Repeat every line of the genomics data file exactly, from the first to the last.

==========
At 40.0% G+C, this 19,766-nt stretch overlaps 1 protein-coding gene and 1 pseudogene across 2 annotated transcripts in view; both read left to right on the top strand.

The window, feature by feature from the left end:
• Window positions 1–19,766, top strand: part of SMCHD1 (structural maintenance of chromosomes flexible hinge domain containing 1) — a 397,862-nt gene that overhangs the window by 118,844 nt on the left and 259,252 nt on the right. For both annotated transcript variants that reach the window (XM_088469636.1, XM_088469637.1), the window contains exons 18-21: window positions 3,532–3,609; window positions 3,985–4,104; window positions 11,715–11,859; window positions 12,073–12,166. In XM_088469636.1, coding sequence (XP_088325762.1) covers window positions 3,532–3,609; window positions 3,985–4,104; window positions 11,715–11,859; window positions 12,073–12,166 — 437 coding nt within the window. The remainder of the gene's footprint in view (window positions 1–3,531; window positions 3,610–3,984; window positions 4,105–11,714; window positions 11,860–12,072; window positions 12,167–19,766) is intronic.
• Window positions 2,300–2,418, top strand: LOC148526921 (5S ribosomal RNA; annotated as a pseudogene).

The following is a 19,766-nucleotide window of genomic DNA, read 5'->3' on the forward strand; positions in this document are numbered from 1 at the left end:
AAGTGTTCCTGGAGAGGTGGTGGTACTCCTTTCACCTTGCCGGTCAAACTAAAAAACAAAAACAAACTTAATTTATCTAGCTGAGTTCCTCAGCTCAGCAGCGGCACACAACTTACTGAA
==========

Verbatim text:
At 40.0% G+C, this 19,766-nt stretch overlaps 1 protein-coding gene and 1 pseudogene across 2 annotated transcripts in view; both read left to right on the top strand.

The window, feature by feature from the left end:
• Window positions 1–19,766, top strand: part of SMCHD1 (structural maintenance of chromosomes flexible hinge domain containing 1) — a 397,862-nt gene that overhangs the window by 118,844 nt on the left and 259,252 nt on the right. For both annotated transcript variants that reach the window (XM_088469636.1, XM_088469637.1), the window contains exons 18-21: window positions 3,532–3,609; window positions 3,985–4,104; window positions 11,715–11,859; window positions 12,073–12,166. In XM_088469636.1, coding sequence (XP_088325762.1) covers window positions 3,532–3,609; window positions 3,985–4,104; window positions 11,715–11,859; window positions 12,073–12,166 — 437 coding nt within the window. The remainder of the gene's footprint in view (window positions 1–3,531; window positions 3,610–3,984; window positions 4,105–11,714; window positions 11,860–12,072; window positions 12,167–19,766) is intronic.
• Window positions 2,300–2,418, top strand: LOC148526921 (5S ribosomal RNA; annotated as a pseudogene).

The following is a 19,766-nucleotide window of genomic DNA, read 5'->3' on the forward strand; positions in this document are numbered from 1 at the left end:
AAGTGTTCCTGGAGAGGTGGTGGTACTCCTTTCACCTTGCCGGTCAAACTAAAAAACAAAAACAAACTTAATTTATCTAGCTGAGTTCCTCAGCTCAGCAGCGGCACACAACTTACTGAA